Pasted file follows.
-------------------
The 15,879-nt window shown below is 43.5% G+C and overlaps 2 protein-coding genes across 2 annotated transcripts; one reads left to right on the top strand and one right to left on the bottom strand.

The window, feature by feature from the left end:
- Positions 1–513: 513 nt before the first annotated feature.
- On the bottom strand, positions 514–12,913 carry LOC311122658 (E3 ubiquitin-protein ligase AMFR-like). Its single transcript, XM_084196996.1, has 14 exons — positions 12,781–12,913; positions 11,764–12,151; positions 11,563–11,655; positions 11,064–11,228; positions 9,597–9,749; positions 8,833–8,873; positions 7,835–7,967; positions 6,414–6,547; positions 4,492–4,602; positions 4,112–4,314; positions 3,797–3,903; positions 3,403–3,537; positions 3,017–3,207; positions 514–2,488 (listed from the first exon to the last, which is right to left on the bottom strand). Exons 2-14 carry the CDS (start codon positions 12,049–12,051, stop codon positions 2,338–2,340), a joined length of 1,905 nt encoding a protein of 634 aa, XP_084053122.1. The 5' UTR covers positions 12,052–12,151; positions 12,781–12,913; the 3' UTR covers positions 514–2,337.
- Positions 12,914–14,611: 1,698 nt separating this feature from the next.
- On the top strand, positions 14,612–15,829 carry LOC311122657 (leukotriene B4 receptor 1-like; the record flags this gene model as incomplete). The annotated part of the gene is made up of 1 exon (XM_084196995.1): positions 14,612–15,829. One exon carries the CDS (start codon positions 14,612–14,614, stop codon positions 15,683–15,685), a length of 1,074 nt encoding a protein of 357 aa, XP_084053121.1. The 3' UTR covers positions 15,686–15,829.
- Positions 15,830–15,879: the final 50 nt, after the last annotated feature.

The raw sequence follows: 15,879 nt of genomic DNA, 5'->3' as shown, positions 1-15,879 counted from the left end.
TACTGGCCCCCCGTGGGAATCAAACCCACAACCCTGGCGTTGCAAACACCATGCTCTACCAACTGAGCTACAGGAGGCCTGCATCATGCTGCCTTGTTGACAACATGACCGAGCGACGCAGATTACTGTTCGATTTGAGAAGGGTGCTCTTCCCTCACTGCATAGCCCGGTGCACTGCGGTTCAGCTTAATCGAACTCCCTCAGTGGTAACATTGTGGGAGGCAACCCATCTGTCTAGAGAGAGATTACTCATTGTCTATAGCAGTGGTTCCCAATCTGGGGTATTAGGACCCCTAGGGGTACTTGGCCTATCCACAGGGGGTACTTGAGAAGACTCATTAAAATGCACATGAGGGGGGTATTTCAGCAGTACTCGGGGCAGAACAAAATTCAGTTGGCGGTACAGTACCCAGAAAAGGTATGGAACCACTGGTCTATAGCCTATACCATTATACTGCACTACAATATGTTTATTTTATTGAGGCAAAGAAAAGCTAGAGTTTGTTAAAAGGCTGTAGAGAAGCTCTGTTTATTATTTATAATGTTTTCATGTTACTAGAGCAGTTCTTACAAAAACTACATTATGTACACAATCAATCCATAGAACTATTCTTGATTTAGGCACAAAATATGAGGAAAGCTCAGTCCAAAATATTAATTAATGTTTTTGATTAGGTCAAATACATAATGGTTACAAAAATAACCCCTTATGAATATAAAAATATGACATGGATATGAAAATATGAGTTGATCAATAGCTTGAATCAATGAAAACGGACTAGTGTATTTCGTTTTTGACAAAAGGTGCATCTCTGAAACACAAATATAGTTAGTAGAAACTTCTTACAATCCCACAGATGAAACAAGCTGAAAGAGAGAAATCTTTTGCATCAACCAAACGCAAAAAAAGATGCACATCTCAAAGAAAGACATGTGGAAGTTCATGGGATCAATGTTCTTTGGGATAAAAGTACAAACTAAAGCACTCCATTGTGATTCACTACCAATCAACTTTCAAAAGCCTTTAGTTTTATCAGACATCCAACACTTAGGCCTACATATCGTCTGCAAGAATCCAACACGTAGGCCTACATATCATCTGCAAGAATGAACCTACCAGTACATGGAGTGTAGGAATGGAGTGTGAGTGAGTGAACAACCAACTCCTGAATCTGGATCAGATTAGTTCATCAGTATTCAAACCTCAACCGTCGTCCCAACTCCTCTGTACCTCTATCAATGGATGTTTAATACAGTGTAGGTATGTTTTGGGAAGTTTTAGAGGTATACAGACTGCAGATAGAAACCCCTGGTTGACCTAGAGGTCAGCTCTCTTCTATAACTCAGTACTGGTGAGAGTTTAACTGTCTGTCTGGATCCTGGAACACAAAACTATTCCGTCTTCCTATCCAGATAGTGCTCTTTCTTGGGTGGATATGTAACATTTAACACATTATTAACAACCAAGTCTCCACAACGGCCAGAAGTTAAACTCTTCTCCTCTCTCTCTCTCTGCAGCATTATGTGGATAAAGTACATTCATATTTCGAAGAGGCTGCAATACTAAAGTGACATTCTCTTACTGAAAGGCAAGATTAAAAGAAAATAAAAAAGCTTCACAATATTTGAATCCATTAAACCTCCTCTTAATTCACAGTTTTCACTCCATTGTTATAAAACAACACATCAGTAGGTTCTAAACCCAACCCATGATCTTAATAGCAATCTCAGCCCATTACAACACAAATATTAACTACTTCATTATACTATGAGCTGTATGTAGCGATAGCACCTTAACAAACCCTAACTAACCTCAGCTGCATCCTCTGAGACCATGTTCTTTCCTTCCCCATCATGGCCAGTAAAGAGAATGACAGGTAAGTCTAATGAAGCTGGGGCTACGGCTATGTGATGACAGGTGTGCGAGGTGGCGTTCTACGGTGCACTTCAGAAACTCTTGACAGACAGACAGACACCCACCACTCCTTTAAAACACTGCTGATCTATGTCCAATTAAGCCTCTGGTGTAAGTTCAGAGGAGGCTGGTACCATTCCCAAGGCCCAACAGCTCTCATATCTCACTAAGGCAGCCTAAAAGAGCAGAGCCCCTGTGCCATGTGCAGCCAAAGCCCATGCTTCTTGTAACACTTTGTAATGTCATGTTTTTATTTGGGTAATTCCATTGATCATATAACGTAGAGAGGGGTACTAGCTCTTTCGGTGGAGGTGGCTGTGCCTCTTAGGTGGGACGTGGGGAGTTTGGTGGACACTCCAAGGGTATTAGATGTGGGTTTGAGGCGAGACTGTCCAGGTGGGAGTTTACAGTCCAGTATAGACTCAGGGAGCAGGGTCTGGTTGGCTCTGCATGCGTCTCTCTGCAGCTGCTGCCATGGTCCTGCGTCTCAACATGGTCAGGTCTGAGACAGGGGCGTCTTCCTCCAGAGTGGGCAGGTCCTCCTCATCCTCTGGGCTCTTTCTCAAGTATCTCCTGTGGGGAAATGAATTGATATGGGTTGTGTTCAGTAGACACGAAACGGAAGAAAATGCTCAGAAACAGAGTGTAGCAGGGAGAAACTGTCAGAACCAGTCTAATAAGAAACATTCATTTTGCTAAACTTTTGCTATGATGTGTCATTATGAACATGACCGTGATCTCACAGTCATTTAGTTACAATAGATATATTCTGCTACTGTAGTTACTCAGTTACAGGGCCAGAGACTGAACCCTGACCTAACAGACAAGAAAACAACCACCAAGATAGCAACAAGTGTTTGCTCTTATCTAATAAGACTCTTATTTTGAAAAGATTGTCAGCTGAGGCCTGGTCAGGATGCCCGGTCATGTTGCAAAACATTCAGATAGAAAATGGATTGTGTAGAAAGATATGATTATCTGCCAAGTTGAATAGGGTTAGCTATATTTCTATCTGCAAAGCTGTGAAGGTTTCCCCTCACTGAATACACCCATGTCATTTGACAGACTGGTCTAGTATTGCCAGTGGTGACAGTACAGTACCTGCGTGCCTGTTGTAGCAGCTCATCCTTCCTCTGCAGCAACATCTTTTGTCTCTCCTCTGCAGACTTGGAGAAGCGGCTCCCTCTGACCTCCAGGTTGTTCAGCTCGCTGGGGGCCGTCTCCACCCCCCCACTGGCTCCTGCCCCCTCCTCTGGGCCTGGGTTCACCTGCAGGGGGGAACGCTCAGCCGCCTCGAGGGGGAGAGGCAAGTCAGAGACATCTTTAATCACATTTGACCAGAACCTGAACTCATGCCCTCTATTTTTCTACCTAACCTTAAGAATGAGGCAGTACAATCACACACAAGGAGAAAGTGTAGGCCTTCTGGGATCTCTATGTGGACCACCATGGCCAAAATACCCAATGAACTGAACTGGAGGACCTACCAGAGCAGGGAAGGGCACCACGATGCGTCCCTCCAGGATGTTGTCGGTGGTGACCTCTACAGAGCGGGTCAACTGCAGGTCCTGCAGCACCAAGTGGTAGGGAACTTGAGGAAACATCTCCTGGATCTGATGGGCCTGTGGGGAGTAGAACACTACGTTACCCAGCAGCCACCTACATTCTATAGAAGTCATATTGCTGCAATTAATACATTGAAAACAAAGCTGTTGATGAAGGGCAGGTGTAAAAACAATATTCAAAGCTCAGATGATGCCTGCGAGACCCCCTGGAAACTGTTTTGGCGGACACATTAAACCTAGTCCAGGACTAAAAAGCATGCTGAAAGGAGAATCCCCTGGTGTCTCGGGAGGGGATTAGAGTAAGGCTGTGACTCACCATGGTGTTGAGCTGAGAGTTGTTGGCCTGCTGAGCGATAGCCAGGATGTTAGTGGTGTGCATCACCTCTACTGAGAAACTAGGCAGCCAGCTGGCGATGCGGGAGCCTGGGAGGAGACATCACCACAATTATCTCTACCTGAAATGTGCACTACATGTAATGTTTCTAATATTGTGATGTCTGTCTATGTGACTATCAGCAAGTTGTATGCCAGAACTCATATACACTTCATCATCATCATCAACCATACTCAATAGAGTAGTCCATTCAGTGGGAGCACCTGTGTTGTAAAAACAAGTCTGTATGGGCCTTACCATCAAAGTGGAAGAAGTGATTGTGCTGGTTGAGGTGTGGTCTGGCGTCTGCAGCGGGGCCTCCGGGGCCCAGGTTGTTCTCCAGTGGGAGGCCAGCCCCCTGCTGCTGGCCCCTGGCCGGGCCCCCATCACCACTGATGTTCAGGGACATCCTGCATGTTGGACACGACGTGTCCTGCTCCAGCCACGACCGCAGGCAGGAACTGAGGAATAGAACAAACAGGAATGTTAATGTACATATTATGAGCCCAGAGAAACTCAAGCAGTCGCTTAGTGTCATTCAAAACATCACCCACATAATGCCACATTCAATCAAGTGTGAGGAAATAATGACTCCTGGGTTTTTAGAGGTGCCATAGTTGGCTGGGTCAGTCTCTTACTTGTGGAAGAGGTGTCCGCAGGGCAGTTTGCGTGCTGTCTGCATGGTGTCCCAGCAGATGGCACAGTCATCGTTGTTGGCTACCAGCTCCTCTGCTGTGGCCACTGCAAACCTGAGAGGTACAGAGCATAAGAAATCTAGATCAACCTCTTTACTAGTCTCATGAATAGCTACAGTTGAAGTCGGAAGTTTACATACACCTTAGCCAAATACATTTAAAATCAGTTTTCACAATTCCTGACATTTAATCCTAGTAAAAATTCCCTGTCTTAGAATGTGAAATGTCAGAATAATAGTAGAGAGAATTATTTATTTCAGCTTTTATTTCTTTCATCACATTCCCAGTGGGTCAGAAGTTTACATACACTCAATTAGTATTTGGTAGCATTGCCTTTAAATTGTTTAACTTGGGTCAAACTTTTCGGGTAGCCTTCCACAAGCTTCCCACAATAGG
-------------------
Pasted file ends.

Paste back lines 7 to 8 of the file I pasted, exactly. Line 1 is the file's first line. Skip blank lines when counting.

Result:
- Positions 15,830–15,879: the final 50 nt, after the last annotated feature.

The raw sequence follows: 15,879 nt of genomic DNA, 5'->3' as shown, positions 1-15,879 counted from the left end.